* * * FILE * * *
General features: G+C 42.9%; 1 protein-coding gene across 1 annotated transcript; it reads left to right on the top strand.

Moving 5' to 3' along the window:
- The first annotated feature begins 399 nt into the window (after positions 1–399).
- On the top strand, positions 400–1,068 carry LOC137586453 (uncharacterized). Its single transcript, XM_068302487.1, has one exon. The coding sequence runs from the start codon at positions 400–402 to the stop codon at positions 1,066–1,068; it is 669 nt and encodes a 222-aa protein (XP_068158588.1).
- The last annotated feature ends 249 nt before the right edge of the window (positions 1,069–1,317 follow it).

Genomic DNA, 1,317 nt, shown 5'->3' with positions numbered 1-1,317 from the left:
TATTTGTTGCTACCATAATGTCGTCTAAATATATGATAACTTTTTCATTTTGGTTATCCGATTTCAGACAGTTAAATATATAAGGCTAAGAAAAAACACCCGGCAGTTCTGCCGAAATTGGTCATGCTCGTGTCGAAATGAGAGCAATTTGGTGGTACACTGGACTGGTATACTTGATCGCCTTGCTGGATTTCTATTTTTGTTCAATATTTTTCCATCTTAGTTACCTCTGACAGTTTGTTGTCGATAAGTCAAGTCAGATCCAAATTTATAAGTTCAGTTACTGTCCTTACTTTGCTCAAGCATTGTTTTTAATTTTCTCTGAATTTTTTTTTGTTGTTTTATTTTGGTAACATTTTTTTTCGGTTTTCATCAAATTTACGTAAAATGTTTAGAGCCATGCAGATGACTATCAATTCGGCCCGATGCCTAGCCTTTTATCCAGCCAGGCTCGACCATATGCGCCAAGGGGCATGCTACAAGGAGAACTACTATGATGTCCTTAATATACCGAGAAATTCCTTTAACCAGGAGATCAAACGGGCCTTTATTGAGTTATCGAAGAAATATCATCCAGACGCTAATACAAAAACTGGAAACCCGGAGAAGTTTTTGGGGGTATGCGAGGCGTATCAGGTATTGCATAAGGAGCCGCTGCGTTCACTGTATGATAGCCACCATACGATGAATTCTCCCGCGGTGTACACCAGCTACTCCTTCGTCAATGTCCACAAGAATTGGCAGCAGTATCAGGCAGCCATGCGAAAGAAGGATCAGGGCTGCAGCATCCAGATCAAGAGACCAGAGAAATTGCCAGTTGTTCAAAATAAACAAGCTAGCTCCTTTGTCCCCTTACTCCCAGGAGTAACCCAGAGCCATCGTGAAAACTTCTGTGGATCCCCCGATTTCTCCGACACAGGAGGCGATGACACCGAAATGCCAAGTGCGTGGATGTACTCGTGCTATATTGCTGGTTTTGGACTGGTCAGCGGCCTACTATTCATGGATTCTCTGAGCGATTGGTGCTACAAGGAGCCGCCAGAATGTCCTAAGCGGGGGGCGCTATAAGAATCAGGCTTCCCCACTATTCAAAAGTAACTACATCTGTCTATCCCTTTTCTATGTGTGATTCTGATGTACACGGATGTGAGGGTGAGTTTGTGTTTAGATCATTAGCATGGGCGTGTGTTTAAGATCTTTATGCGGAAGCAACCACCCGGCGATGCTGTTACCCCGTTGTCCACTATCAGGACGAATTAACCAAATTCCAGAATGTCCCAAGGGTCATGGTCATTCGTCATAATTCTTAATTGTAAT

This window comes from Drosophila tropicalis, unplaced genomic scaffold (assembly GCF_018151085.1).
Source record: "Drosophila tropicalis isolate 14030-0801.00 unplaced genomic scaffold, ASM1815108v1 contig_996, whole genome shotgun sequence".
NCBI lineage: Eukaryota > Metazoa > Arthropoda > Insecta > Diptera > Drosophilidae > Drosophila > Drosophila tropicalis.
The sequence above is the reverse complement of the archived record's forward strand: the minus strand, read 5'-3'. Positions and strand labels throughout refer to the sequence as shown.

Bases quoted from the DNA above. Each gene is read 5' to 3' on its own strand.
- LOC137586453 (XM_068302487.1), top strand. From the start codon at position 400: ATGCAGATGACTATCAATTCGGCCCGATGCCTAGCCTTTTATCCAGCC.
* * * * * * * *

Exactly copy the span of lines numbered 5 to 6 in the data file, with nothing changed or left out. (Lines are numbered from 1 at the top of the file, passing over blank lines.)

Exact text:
- The last annotated feature ends 249 nt before the right edge of the window (positions 1,069–1,317 follow it).

Genomic DNA, 1,317 nt, shown 5'->3' with positions numbered 1-1,317 from the left: